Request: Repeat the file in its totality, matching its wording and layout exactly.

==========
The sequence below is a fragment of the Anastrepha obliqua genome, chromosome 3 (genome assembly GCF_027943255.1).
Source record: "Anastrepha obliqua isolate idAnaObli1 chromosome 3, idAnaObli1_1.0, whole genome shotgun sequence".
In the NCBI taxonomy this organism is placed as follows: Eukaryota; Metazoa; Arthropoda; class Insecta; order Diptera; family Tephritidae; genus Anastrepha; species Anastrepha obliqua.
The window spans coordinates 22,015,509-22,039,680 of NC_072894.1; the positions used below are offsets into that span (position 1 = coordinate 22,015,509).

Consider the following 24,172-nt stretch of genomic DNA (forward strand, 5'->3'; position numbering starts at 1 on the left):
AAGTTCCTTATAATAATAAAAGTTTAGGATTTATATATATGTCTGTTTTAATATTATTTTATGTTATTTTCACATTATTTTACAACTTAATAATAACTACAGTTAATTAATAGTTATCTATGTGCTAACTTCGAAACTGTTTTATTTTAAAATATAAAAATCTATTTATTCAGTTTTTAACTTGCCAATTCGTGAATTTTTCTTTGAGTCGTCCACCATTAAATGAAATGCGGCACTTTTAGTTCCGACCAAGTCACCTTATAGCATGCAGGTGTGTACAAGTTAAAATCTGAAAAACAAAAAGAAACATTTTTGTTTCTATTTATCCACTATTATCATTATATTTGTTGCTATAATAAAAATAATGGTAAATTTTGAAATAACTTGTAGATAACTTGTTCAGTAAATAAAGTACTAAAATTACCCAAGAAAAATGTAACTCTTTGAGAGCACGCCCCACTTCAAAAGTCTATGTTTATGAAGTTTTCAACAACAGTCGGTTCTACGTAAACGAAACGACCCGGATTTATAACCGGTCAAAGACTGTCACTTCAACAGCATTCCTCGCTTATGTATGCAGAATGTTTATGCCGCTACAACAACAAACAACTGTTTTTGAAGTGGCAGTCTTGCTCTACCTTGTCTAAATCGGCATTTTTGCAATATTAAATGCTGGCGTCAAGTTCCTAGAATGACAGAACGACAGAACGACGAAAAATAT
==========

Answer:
The sequence below is a fragment of the Anastrepha obliqua genome, chromosome 3 (genome assembly GCF_027943255.1).
Source record: "Anastrepha obliqua isolate idAnaObli1 chromosome 3, idAnaObli1_1.0, whole genome shotgun sequence".
In the NCBI taxonomy this organism is placed as follows: Eukaryota; Metazoa; Arthropoda; class Insecta; order Diptera; family Tephritidae; genus Anastrepha; species Anastrepha obliqua.
The window spans coordinates 22,015,509-22,039,680 of NC_072894.1; the positions used below are offsets into that span (position 1 = coordinate 22,015,509).

Consider the following 24,172-nt stretch of genomic DNA (forward strand, 5'->3'; position numbering starts at 1 on the left):
AAGTTCCTTATAATAATAAAAGTTTAGGATTTATATATATGTCTGTTTTAATATTATTTTATGTTATTTTCACATTATTTTACAACTTAATAATAACTACAGTTAATTAATAGTTATCTATGTGCTAACTTCGAAACTGTTTTATTTTAAAATATAAAAATCTATTTATTCAGTTTTTAACTTGCCAATTCGTGAATTTTTCTTTGAGTCGTCCACCATTAAATGAAATGCGGCACTTTTAGTTCCGACCAAGTCACCTTATAGCATGCAGGTGTGTACAAGTTAAAATCTGAAAAACAAAAAGAAACATTTTTGTTTCTATTTATCCACTATTATCATTATATTTGTTGCTATAATAAAAATAATGGTAAATTTTGAAATAACTTGTAGATAACTTGTTCAGTAAATAAAGTACTAAAATTACCCAAGAAAAATGTAACTCTTTGAGAGCACGCCCCACTTCAAAAGTCTATGTTTATGAAGTTTTCAACAACAGTCGGTTCTACGTAAACGAAACGACCCGGATTTATAACCGGTCAAAGACTGTCACTTCAACAGCATTCCTCGCTTATGTATGCAGAATGTTTATGCCGCTACAACAACAAACAACTGTTTTTGAAGTGGCAGTCTTGCTCTACCTTGTCTAAATCGGCATTTTTGCAATATTAAATGCTGGCGTCAAGTTCCTAGAATGACAGAACGACAGAACGACGAAAAATAT